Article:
Depending on the material, you’ll probably want a mat that is between 1/2″ and 3/4″ thick. If you prefer a firmer feel, or if you have a relatively soft carpeted floor under your desk, you might want to stay at the thin end of this range, like the SmartCells mat. If you work on concrete or other hard surface, you’ll likely want to get a thicker mat.
A typical standing mat designed for the office measures about two feet by three. This is adequate for most situations. But, if you have the room, bigger is better. After all, moving more at work is the ultimate goal, and six square feet might not be enough. Of course, if you’re in tight quarters, or if you need room for a chair or other furniture next to your standing workstation, then a smaller mat is better than none at all.
Comfort, of course, highly subjective.
A feather bed can feel luxurious as you sink into it, but when you wake up a few hours later with an excruciating back ache because of its uneven support, your perception of its comfort has changed.
Similarly, a soft mat can at first feel pleasurable. But as your feet unevenly sink into its surface, you can tire from the extra work required to keep your feet level. You might also feel new muscle aches and pains elsewhere in your body as you unconsciously struggle to maintain a normal posture.
If you stand for any length of time, you’ll want to favor long-term comfort over short-term decadence.
You’ll notice a big difference in comfort when working in shoes versus working in stocking feet or bare feet. Shoes do a great job of distributing your weight across the width and length of their sole, so they can make a softer mat feel more like a mid-range mat and a firm mat feel even firmer.
Even your style of shoe can change your standing experience. I generally work roughly equal amounts of time in stocking feet, in dress-style walking shoes, and in running shoes with a flared sole. Each creates a very different “feel” as I stand on a mat. In stocking feet, I’m acutely aware of the uneven support of softer mats (like the WellnessMats and the Sky). But as soon as I put on shoes, those kinds of mats feel fine.
Productivity is closely related to comfort. It’s easier to stay focused on your work when you feel comfortable and relaxed in your body.
The original intention of standing mats was to prevent fatigue, to permit people to work longer hours standing. This is the quantitative side of standing-desk productivity: how many hours can you comfortably work while standing on a particular mat. This ability to provide long-term working comfort might help you sell your boss on budgeting for your standing-mat purchase.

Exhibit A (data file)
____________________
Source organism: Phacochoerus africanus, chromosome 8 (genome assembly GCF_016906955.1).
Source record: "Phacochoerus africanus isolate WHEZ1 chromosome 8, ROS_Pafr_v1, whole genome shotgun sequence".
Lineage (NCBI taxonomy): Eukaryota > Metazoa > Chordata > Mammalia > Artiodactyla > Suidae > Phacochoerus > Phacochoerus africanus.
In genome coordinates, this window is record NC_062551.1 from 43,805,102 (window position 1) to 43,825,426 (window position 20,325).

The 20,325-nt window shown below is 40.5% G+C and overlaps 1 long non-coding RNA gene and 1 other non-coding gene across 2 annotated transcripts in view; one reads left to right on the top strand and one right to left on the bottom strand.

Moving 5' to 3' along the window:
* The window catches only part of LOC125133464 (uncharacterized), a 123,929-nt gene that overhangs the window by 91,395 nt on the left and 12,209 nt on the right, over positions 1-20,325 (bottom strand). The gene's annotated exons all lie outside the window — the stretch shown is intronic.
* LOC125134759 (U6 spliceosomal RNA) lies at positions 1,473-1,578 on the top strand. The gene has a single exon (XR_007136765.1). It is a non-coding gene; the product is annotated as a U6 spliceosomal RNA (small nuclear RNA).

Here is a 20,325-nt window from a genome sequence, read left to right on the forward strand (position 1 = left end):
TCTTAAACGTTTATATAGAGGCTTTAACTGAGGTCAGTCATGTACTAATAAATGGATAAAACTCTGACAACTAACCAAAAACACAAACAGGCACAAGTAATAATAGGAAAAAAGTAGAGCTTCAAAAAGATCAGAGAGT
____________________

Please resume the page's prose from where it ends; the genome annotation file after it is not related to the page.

In the active office, it’s also important to be able to easily change from one position to the next, the most common transition being the one from standing to sitting, and vice versa. So you’ll want to consider how easy it is to reposition your mat to make room for a chair or to replace the mat when you want to stand again.
Depending on your set-up, this ability to easily move a mat may not matter much to you. If you stand all day (as I do), or if you have separate sitting and standing (or walking) workstations, then you’ll want to focus your productivity concerns on fatigue prevention.
All standing mats are designed to encourage micro-level movements. That’s a big part of how they prevent fatigue.
“Interestingness” goes beyond this fatigue-prevention level of movement. I created this term to describe how much a mat naturally inspires and encourages curiosity about the surface on which you’re standing, prompting you to move more as you work at your standing desk.
This desire for small, natural movements is based in my focus on the “active office.” Stationary standing can be almost as damaging to your body as the sitting-disease hazards you are standing up to fight. Being active as you stand can also prevent or reverse the orthopedic damage that can result from standing perfectly still for long stretches.
Ergodriven’s Topo mat was the first “interesting” mat. It’s contoured surfaces naturally invite your feet to move as you stand.
A crucial design factor in a standing-mat design is safety. Poorly designed mats can curl up at the edges, creating a tripping hazard. Sturdy materials and a beveled edge can prevent this.
If your floor is smooth and/or slick, you’ll want to make sure your mat has an anti-skid material on the bottom to keep it securely in place.
Also, depending on your footwear, you may want to get a mat with a non-slip top surface. These surfaces are almost always textured in some way, and that can also add some interesting variety to your standing experience, especially if you work in your socks or bare feet.
- This Wirecutter review offers a detailed qualitative look at several standing mats.
- Lifehacker solicited nominations from its readers for this overview of standing mats.
- Anti-Fatigue Mat Materials, background info from About.com
- Anti-Fatigue Mats, background info from the Canadian Centre for Occupational Health and Safety